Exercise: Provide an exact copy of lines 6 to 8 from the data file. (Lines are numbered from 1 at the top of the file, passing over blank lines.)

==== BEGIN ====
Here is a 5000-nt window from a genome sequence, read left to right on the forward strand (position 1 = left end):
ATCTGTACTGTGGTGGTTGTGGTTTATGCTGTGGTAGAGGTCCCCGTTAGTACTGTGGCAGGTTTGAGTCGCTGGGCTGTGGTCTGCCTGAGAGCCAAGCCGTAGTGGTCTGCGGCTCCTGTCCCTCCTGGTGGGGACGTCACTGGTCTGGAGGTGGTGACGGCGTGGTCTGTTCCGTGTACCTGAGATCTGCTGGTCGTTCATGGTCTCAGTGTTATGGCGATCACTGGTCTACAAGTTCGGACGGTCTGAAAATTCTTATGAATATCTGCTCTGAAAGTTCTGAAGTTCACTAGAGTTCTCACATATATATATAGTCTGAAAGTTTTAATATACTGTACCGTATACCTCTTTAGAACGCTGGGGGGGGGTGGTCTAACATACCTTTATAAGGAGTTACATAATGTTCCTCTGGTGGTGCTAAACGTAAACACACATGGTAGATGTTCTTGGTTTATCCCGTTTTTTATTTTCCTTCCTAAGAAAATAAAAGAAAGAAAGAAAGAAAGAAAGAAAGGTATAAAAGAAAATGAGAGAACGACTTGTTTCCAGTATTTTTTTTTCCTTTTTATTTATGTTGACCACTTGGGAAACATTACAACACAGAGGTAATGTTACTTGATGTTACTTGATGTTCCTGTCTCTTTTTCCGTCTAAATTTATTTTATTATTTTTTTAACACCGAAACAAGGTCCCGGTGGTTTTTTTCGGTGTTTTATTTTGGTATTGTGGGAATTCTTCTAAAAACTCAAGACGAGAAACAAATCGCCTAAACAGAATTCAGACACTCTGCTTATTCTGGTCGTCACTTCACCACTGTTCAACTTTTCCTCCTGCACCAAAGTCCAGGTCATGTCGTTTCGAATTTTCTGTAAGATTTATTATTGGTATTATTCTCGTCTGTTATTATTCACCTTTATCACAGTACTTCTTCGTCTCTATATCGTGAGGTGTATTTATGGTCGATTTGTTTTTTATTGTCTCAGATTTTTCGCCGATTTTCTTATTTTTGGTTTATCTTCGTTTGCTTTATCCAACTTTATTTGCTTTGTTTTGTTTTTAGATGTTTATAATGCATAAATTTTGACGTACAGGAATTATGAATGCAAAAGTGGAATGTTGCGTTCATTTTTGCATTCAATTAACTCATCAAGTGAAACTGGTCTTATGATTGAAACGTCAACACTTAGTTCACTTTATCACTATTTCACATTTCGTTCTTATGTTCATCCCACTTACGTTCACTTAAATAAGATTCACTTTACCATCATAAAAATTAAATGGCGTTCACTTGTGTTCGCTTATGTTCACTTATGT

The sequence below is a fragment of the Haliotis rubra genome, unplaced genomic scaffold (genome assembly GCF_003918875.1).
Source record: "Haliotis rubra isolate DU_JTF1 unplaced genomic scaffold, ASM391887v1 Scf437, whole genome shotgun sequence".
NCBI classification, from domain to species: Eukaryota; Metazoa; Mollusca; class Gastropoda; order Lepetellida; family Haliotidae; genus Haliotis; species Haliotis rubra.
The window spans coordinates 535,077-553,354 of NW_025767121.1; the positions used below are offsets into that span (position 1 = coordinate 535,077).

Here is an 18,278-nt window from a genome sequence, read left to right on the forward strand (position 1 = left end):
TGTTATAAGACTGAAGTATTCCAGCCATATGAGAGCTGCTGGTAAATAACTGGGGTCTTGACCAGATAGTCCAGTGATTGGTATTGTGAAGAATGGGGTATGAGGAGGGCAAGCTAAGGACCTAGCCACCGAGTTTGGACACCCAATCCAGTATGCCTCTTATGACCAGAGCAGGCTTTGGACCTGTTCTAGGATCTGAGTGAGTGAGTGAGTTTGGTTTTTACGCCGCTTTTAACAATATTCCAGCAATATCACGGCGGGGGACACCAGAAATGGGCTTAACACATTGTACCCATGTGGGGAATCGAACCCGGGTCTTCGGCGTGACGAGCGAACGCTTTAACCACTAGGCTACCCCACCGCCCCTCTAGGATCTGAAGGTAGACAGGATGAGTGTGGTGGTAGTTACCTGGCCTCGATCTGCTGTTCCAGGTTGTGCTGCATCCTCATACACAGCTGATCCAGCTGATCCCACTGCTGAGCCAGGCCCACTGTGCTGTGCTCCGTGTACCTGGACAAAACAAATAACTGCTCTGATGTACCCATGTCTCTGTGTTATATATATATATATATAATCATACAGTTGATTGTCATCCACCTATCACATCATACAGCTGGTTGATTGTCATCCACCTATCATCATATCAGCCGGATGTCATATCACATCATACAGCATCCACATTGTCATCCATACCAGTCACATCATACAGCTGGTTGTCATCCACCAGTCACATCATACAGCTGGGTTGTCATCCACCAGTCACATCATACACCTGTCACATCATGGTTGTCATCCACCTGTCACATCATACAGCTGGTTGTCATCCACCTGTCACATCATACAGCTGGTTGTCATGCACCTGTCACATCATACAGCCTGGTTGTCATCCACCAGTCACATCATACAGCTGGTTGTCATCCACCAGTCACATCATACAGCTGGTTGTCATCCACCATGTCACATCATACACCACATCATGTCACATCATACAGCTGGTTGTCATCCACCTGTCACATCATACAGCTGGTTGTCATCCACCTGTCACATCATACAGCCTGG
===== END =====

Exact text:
The window spans coordinates 535,077-553,354 of NW_025767121.1; the positions used below are offsets into that span (position 1 = coordinate 535,077).

Here is an 18,278-nt window from a genome sequence, read left to right on the forward strand (position 1 = left end):
TGTTATAAGACTGAAGTATTCCAGCCATATGAGAGCTGCTGGTAAATAACTGGGGTCTTGACCAGATAGTCCAGTGATTGGTATTGTGAAGAATGGGGTATGAGGAGGGCAAGCTAAGGACCTAGCCACCGAGTTTGGACACCCAATCCAGTATGCCTCTTATGACCAGAGCAGGCTTTGGACCTGTTCTAGGATCTGAGTGAGTGAGTGAGTTTGGTTTTTACGCCGCTTTTAACAATATTCCAGCAATATCACGGCGGGGGACACCAGAAATGGGCTTAACACATTGTACCCATGTGGGGAATCGAACCCGGGTCTTCGGCGTGACGAGCGAACGCTTTAACCACTAGGCTACCCCACCGCCCCTCTAGGATCTGAAGGTAGACAGGATGAGTGTGGTGGTAGTTACCTGGCCTCGATCTGCTGTTCCAGGTTGTGCTGCATCCTCATACACAGCTGATCCAGCTGATCCCACTGCTGAGCCAGGCCCACTGTGCTGTGCTCCGTGTACCTGGACAAAACAAATAACTGCTCTGATGTACCCATGTCTCTGTGTTATATATATATATATATAATCATACAGTTGATTGTCATCCACCTATCACATCATACAGCTGGTTGATTGTCATCCACCTATCATCATATCAGCCGGATGTCATATCACATCATACAGCATCCACATTGTCATCCATACCAGTCACATCATACAGCTGGTTGTCATCCACCAGTCACATCATACAGCTGGGTTGTCATCCACCAGTCACATCATACACCTGTCACATCATGGTTGTCATCCACCTGTCACATCATACAGCTGGTTGTCATCCACCTGTCACATCATACAGCTGGTTGTCATGCACCTGTCACATCATACAGCCTGGTTGTCATCCACCAGTCACATCATACAGCTGGTTGTCATCCACCAGTCACATCATACAGCTGGTTGTCATCCACCATGTCACATCATACACCACATCATGTCACATCATACAGCTGGTTGTCATCCACCTGTCACATCATACAGCTGGTTGTCATCCACCTGTCACATCATACAGCCTGG